Top 10 foot problems that send people to the podiatrist

February 27, 2019 Swedish Blogger

Mobility is key to the quality of our lives, and healthy feet are a foundation of mobility. Even so, foot pain is something that people often unwisely disregard or needlessly put up with.
 
This can have significant consequences, because foot conditions like nerve damage and poor circulation can be indicators of other serious health problems like diabetes that require medical care, and foot problems can lead to further complications if left untreated. Foot pain in older people is also associated with an increased risk of falls.
 
Experts suggest that around 75 percent of Americans will experience foot problems during their lifetimes. People living with obesity are especially at risk: Foot problems affect 81 percent of obese Americans, and an additional 60 percent of obese Americans are restricting their normal activities as a result.
 
Here are the top 10 foot problems that bring people to the podiatrist’s office.
 
  1. Achilles rupture and other tendon disorders. These injuries are common in weekend athletes. Cycling, running, volleyball, tennis and basketball are among the sports associated with Achilles tendon injury. There is often a snapping or popping sound, together with sudden pain, when the tendon ruptures.
  2. Ankle fractures, arthritis or instability. Did you know your feet each have 33 joints that can be affected by arthritis-related inflammation and swelling?
  3. Pediatric and adult acquired flatfoot. An acquired flat foot can result from various foot problems including arthritis, injury, and problems with the tibial tendon, which holds up the arch and supports the foot as you walk. The arches in infants and toddlers under 5 years of age typically have not yet developed, so flatfoot can be normal until the middle of childhood (around age 5). See a doctor if your child is experiencing foot pain.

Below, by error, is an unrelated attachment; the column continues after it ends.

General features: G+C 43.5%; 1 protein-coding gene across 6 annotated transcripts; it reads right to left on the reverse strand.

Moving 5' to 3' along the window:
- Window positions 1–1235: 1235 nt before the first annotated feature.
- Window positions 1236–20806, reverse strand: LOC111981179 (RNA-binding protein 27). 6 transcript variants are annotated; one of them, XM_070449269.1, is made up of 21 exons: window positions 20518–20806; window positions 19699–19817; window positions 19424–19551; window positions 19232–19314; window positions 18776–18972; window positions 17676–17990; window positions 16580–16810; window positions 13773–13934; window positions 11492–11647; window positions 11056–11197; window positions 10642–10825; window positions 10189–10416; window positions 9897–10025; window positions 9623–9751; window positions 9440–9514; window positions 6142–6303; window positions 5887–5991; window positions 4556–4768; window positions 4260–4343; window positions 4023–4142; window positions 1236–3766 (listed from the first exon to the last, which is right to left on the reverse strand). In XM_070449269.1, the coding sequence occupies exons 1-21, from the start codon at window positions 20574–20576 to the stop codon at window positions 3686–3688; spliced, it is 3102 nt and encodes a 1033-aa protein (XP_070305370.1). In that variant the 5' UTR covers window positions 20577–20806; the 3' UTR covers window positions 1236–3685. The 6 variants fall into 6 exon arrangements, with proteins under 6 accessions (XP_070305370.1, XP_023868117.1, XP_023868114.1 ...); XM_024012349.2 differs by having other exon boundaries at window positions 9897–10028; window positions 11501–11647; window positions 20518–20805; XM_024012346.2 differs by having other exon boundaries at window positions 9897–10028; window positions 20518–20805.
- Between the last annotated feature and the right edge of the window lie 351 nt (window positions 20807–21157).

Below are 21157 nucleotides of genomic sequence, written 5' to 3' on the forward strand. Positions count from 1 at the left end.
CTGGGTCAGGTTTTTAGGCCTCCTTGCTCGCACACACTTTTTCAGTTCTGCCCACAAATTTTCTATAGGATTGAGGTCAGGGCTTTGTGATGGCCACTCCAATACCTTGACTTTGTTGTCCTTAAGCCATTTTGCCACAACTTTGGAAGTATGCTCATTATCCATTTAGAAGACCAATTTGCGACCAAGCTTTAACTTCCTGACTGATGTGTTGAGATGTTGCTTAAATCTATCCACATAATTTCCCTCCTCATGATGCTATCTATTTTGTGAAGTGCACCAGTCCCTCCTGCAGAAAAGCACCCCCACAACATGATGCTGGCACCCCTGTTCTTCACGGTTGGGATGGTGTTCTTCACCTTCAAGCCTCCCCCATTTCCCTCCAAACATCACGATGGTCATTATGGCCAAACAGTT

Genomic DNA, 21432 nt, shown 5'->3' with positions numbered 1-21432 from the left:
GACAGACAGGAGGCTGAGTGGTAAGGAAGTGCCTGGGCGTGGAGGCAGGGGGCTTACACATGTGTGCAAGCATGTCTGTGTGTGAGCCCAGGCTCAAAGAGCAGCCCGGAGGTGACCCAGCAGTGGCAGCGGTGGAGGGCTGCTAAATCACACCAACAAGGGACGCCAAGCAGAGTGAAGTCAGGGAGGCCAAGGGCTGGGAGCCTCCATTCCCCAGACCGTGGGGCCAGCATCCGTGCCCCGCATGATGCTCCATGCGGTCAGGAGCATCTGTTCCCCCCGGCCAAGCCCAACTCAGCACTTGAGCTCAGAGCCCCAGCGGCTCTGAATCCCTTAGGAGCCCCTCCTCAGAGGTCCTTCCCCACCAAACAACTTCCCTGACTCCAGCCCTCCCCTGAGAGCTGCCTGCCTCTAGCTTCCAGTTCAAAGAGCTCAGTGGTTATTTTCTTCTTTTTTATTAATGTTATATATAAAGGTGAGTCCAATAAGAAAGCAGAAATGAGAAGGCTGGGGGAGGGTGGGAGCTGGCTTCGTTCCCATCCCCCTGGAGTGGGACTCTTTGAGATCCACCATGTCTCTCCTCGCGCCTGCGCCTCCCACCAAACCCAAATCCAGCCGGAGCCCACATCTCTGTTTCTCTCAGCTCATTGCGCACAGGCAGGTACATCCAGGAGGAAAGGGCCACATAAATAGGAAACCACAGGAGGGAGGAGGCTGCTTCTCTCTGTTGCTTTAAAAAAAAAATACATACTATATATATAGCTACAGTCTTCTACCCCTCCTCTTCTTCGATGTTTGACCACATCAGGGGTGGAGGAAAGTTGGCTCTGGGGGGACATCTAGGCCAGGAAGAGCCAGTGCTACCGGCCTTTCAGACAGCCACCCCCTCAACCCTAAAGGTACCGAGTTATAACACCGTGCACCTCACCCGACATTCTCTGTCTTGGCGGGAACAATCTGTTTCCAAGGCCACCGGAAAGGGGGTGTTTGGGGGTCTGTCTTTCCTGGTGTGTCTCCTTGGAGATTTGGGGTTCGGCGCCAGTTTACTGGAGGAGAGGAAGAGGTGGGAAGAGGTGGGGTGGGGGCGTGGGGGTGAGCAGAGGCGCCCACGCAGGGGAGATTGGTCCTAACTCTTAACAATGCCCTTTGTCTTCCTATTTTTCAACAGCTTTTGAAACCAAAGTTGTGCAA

4. Foot fractures caused by trauma or repetitive stress. Many foot fractures happen while playing sports. Stress fractures frequently develop in runners, gymnasts and dancers. See a doctor if you suspect a bone is broken or if there is increased pain, swelling, bruising, or difficulty walking. Stress fractures need to be immobilized, and the patient needs to keep off of the affected foot until the fracture completely heals.
  5. Paralytic foot disorders. Nerve damage or muscle paralysis in the lower leg can cause disorders such as foot drop. Patients with foot drop are unable to lift the front part of the foot, which may end up in dragging on the ground while walking. The patient may attempt to compensate by raising the thigh as though climbing the stairs, resulting in an abnormal gait. Foot drop can be a symptom of a neurologic disorder like stroke.
  6. Bunions and other disorders of the big toe joint. Every time you push your feet off of the ground, your big toe is supporting most of your weight. A bunion is a bony bump in the joint, usually at the base of the big toe, sometimes painful. The big toe may slant towards the second toe. Some bunions are caused by arthritis or injury; some are caused by a foot type that runs in the family. The solutions range from better-fitting shoes to podiatric surgery.